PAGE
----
[10 June 2013]
Oz the Great and Powerful‘s origins are slightly ambiguous. It isn’t exactly a book adaptation. Baum wrote at least 14 books in his Oz series, and even after his exit, other authors took up Baum’s mantle. While Oz the Great and Powerful draws from details and characters in the books, it’s not an adaptation of any plot or combination of plots from the series, like Walter Murch’s Return to Oz was in 1985.
Nor is it a straight prequel to the MGM’s 1939 classic The Wizard of Oz movie. It hews extremely close, with a visual style that’s of a piece with that world. The Wicked Witch bears the same trademark green skin, the Emerald City has those familiar glowing skyscrapers reaching into the sky, and the Yellow Brick Road winds its way through the land. But Oz the Great and Powerful didn’t have the rights to some of that movie’s other signatures—the ruby slippers, for example, which are entirely absent from Oz the Great and Powerful. (If you’re interested in Oz rights, a Blu-ray feature details Walt Disney’s constant struggle with the property and how best to adapt it.) You can tell the movie was striving for continuity, but not everything lines up exactly.
Instead, the not-book-adaptation, not-movie-prequel has a much harder job at the start. It has to return to a beloved fantasy land, staying true to both Baum’s words and Victor Fleming’s vision while expanding both of them. It has to not only tell the story of how Oz, the wizard (James Franco), goes from a Kansas huckster magician to a Great Man (“Harry Houdini and Thomas Edison all mixed into one”), but it also has to fill in the backstories of all of Oz’s witches, including Glinda (Michelle Williams), Theodora (Mila Kunis), and Evanora (Rachel Weisz)—one of whom turns out to be the infamous Wicked Witch of the West. And it has to do it all on an epic scale, traveling through more than 30 sets (so says a featurette on production design); co-mingling live action and CG, animation and marionettes; and wrapping the whole thing in a unified turn-of-the-century stagecraft-meets-Hollywood-studio-glamour aesthetic. The only thing they didn’t throw at the production was musical numbers (though Danny Elfman does add a nice score).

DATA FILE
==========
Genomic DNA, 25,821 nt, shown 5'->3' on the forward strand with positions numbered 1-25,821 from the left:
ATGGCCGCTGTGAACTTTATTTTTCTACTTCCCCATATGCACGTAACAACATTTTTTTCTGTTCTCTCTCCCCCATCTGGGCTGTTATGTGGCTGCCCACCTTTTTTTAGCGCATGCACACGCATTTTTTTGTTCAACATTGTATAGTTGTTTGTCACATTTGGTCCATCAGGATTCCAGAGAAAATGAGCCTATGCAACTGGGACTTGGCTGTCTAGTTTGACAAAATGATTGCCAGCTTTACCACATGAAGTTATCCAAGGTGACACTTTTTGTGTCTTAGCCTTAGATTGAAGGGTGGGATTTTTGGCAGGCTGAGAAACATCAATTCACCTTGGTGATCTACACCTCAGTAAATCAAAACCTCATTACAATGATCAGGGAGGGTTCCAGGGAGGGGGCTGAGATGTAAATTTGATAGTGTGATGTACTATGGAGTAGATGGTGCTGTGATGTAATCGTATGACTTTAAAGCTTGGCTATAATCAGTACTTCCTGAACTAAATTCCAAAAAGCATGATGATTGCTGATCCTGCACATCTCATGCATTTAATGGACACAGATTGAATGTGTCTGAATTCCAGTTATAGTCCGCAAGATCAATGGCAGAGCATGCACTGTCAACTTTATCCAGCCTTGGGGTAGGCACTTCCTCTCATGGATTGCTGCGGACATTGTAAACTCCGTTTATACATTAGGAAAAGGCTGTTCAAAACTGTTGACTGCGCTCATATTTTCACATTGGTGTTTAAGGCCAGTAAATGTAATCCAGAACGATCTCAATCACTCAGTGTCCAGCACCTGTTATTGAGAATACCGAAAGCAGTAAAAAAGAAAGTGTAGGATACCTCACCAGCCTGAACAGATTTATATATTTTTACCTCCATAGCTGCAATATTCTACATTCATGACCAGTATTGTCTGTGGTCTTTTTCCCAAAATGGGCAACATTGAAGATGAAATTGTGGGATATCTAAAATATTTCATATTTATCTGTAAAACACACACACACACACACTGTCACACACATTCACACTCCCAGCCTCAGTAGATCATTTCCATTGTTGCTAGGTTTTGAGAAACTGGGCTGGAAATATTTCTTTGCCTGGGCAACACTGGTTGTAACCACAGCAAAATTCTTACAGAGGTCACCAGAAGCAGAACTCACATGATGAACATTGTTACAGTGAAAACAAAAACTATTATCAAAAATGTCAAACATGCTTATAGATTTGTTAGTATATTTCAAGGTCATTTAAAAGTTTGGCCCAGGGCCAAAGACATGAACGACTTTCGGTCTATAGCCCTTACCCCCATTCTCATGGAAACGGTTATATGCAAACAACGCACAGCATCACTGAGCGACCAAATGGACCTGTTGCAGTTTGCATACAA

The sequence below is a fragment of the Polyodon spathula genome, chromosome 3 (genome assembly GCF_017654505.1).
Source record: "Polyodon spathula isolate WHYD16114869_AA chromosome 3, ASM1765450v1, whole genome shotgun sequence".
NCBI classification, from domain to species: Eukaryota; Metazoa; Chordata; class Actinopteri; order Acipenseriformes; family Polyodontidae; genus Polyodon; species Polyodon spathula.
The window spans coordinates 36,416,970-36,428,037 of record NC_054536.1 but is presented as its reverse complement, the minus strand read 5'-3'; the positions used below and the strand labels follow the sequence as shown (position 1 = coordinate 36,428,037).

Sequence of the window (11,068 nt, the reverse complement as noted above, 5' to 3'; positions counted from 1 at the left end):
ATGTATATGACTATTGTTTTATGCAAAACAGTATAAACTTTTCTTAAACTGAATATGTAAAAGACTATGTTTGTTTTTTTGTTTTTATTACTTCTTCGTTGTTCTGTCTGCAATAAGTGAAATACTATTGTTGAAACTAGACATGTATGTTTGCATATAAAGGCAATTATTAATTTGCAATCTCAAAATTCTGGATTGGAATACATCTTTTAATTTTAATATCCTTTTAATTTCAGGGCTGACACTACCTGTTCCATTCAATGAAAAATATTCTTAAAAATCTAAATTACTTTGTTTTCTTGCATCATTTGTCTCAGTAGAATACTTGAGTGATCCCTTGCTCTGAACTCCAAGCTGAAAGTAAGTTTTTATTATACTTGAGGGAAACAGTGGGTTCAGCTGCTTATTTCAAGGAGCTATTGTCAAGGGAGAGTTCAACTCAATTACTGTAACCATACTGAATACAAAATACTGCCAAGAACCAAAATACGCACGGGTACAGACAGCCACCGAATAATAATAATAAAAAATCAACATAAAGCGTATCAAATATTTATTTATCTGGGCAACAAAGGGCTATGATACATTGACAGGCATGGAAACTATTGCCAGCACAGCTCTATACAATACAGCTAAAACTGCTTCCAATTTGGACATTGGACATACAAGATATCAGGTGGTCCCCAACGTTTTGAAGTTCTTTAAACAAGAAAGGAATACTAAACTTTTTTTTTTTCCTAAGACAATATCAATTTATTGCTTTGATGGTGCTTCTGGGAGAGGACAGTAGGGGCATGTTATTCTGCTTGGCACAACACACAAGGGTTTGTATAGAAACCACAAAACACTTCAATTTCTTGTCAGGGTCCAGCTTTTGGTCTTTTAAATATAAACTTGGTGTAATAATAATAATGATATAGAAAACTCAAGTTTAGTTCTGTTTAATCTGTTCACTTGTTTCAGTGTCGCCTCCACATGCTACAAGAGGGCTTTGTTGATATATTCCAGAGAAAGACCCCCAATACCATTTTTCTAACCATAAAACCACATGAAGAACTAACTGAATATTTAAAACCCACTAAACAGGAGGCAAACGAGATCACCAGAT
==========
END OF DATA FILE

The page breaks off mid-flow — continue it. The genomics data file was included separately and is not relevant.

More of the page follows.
It’s an extremely tall order, and it’s a shame that Sam Raimi didn’t record a commentary track to explain how he negotiated it all. The closest we get is a roughly 20-minute featurette, “My Journey to Oz”, directed by James Franco. In it, Franco doesn’t detail his own transformation into the Wizard so much as he interviews his director and many of his co-stars. His interviews aren’t very deep—his questions are more of the “what drew you to this project?” variety—and they look like they’re all processed through various Instagram filters, but they do give an overview of the goings-on behind-the-scenes.
Instead of hearing in-depth about the nuances of a new Oz film from Raimi himself, we can marvel about how much Raimi-ness he was able to add to such an iconic, established world. The twister that removes Oz from Kansas, with its speediness and slapstick, is quite possibly the Raimi-est act of severe weather ever brought to screen. Even Oz himself, at times, resembles Ash from the Evil Dead series—a stance of confident buffoonery described as “Charlie Chaplin meets Clark Cable”—that Franco doesn’t quite nail, but does well enough. (This is most evident in the character’s insistence on calling Glinda by the incorrect name of Wanda.)
Most of all, even though the movie is first and foremost an adventure story pitched a kids, Raimi’s sense of humor shines through. When Oz takes to the road with his sidekicks—a porcelain girl called China Girl (Joey King) and a flying monkey who owes him a life debt (Zach Braff)—they form a a comedic team stronger than any scarecrow, lion, or tin man.
If only Raimi had the chance to develop everything more fully. Oz’s story gets the full attention it deserves, and you can trace his journey from petty criminal to “wizard enough” to selflessness. If only the witches were given equal weight. With less time devoted to their adventures, the descent of one of their numbers from mildly disgruntled witch to entirely evil Wicked Witch is lightning-fast. One hint of a broken heart, and it’s all green skin and flying broomsticks. The quick personality change is almost insulting, giving credence to every guy who shrugs off a failed relationship by saying his girlfriend just went psycho.
There’s also an entire feature devoted to the Wicked Witch makeup, but there’s something off-putting about how blocky and artificial it seems compared to everything else in that world; it doesn’t look like it was created to match the rest of the movie or the 1939 Wicked Witch counterpart. (You can hear Ash’s words again: “Honey, you got real ugly.”)
Perhaps the witches’ plight could’ve been explored better if Oz didn’t have so much ground to cover. Like a James Bond movie, Oz the Great and Powerful travels through too many locations. They’re colorful, beautiful locations, to be sure, but they’re so gorgeous that you’d wish the characters would stick around in one place longer before shuttling off to the next one. Just when Oz emerges from the woods and reaches the Emerald City, he’s told to turn right around and head back to the woods on a witch-hunt. (He doesn’t even get to spend the night.) At one point, Glinda floats them through cotton-candy pink clouds encased in bubbles—bubbles being one of the cheapest tricks in the 3D handbook, and without the 3D the sequence loses what little magic it had.
Still, it’s hard to complain about heading off from one fantastic setpiece to the next. Whenever anyone tells an Oz story, no matter the form, it’s always the Land of Oz that’s the main attraction. From L. Frank Baum to Sam Raimi, the pleasure in an epic Oz tale is knowing that still many, many stories to tell after this one is over.